Germany Seeks Extradition of Exiled Scientist.

Published: 2000-01-01

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As England slouches towards the European Union, it yet heeds the bidding of the Union's falconer, Germany. Unfortunately, while Germany's success in most spheres over the past fifty years has been unrivaled, there is still some continuity with a more intolerant past.

In a recent move, spawned by the ubiquitous tabloid press of London, the German government is preparing to formally request the extradition of Germar Rudolf, 35, who has been a political refugee in Britain since 1995. Such a request will involve the issuance of an international arrest warrant against Rudolf, and, after his arrest, to his immediate confinement in a German prison. Several prominent Britons have already championed the move.

But What Has He Done?

In the early '90's, Rudolf was in his late '20's, completing a doctorate in solid state chemistry at the Max Planck Institute. The subject of his dissertation concerned the stability of cyanide compounds in brick and mortar, and his study established the baselines for present-day knowledge of the behavior of cyanide compounds over time, specifically, compounds of cyanide and iron, the so called, "iron blues."

His study was praised, not only by the chemists in the faculty of the prestigious institute but also by several historians, who were leaked copies of the study, now known as the "Rudolf Report."

So why the criminal charges? Rudolf's sites of analysis were the various locations at the Auschwitz concentration camp where the use of cyanide gas had been reported: not only the delousing buildings for clothes, hair, and personal effects, but also the sites said to have been the notorious gas chambers. Rudolf's conclusions, based on unassailable chemical procedures, authoritatively reproduced the findings of Fred Leuchter, the American expert in execution technology, and concluded that the use of cyanide gas in the spaces usually described as gas chambers would have been impossible.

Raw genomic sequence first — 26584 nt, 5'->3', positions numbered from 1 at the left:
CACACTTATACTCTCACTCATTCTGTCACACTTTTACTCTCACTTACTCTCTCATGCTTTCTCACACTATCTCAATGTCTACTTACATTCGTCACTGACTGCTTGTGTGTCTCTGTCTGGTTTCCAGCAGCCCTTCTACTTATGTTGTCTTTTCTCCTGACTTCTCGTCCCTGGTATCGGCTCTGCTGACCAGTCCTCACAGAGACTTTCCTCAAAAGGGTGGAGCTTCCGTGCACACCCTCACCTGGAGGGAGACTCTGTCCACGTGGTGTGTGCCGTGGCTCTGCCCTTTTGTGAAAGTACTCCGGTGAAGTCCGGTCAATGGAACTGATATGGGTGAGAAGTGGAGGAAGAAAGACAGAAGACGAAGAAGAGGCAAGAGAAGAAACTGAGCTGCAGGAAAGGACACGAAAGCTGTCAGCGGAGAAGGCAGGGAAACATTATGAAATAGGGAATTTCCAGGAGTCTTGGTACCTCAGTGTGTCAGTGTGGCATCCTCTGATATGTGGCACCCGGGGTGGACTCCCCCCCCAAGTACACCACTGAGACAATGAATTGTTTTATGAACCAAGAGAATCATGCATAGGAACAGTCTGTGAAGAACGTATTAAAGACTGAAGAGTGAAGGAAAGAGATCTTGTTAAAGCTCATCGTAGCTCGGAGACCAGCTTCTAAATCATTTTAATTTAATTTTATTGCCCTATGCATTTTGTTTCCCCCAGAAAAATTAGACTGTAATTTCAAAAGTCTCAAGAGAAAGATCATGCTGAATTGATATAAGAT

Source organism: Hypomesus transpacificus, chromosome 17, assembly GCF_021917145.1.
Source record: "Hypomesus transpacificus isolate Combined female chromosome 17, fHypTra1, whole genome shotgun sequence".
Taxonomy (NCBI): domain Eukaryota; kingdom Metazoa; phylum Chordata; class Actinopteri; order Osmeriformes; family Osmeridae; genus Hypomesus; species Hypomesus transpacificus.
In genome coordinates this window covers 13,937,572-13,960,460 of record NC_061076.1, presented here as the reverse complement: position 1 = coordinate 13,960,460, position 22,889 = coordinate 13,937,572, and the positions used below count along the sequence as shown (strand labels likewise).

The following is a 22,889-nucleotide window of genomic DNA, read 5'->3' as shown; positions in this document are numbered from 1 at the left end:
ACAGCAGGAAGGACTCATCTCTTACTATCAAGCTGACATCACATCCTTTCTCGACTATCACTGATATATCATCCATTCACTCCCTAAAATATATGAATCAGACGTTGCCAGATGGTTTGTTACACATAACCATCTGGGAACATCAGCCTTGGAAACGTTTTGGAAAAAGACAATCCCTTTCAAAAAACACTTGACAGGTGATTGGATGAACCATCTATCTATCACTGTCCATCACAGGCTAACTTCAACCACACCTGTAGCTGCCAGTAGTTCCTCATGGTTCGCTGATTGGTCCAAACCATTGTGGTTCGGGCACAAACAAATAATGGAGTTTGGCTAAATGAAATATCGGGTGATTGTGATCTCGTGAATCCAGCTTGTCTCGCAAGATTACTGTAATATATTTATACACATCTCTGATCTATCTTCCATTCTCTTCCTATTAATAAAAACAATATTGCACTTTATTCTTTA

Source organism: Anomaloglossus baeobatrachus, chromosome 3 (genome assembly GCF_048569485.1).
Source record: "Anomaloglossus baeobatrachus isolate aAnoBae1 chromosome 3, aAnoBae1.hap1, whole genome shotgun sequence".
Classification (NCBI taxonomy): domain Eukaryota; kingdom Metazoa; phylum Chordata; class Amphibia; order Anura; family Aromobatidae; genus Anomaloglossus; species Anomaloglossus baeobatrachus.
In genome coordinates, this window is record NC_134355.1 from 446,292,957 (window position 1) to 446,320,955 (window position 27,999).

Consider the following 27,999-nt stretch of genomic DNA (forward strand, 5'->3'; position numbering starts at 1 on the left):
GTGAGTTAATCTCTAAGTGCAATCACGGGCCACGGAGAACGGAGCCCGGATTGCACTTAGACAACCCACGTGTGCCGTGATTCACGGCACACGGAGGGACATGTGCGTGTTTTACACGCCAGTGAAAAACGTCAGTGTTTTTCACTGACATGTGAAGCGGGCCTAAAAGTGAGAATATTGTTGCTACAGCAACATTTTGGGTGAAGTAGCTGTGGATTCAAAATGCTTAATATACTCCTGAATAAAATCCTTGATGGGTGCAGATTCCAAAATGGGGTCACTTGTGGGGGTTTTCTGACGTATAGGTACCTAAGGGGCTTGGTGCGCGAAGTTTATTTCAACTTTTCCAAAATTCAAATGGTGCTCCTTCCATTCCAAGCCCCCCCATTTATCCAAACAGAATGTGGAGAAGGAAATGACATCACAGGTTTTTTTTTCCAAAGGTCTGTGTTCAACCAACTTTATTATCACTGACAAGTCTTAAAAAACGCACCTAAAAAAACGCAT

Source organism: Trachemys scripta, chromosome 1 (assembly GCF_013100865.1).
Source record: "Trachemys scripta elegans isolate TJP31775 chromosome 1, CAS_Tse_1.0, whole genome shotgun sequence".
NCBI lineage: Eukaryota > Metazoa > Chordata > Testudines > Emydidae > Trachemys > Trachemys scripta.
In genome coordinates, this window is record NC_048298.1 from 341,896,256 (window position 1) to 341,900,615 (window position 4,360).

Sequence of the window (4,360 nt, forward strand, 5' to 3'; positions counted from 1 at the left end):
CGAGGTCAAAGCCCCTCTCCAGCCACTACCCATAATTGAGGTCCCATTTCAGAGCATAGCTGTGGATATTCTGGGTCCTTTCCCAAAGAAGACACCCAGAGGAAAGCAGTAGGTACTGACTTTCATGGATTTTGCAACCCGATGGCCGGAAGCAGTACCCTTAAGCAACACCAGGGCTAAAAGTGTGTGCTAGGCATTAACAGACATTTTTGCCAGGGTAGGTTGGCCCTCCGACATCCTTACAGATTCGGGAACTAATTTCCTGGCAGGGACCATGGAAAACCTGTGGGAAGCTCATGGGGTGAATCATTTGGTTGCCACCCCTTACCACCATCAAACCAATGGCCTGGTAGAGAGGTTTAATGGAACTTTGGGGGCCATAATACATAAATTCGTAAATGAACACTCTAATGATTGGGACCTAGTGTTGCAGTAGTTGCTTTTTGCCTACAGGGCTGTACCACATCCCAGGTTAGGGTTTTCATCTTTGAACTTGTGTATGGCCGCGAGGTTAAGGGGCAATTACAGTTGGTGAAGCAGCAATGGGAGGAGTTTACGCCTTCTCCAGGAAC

A Modern Day Martin Luther

On the basis of his careful and detached analysis, Rudolf was charged with a "hate crime" by the elasticity of revealed German Law, which, as in the Nazi period, adapts itself to enable the persecution and imprisonment — virtually incommunicado — of anyone perceived by the political regime as a threat to the established order.

Rudolf has already been harassed, and his life ruined in Germany. As a result of government action, his degree was suspended, he was fired from his job, he, his wife and three children, were subjected to several BATF-like raids which involved the state-authorized looting of his belongings, and he was driven from the country. During his exile, his wife and children have returned to Germany, while his parents routinely have had their mail intercepted by government spies intent on gaining intelligence on Rudolf's whereabouts.

Through all this, Rudolf has refused to recant the conclusions of his scientific work. Like Luther, he might well say, "I stand here: I cannot do otherwise." But unlike Luther, no one stands up for him, and so while Luther was able to avert being burned as the stake, no German — no European — is apparently willing to intercede as Germany's massive record of human rights violations grows ever longer.


If Rudolf is apprehended, he will be in good company in the cloud-cuckoo land of Modern Germany. He will join, among others, the Australian Fredrick Toeben, held literally without habeas corpus for over six months, and being tried in Germany for alleged actions that took place in Australia and which are legal according to Australian Law; Udo Walendy, an elderly man who has already been imprisoned for three years but whose sentence is routinely extended by capricious German judges; and hundreds of other prisoners of conscience in the Millennium's first totalitarian state.

The real danger to integration, as John Stuart Mill understood, is that the parts are sacrificed to the whole. As Europe integrates economically, it is essential that the rights of individuals be protected all the more. However, the submissive posture of Her Majesty's Government to the German demand bodes ill, if not for the future of the Union, then at least for the peoples of Europe who will be forces to endure it. More like George Orwell's 1984 than an effective and prosperous cooperative, the pursuit of Germar Rudolf on British soil effectively signals the end of Great Britain: and, while Charles may never be King of England, he may yet aspire to be the first Big Brother of Airstrip One.

(Read the writings that have defined a man as a criminal:

Additional information about this document
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Author(s): George Brewer
Title: Germany Seeks Extradition of Exiled Scientist.
Sources: The Revisionist # 2, Jan. 2000, Codoh series
Published: 2000-01-01
First posted on CODOH: Jan. 30, 2000, 6 p.m.
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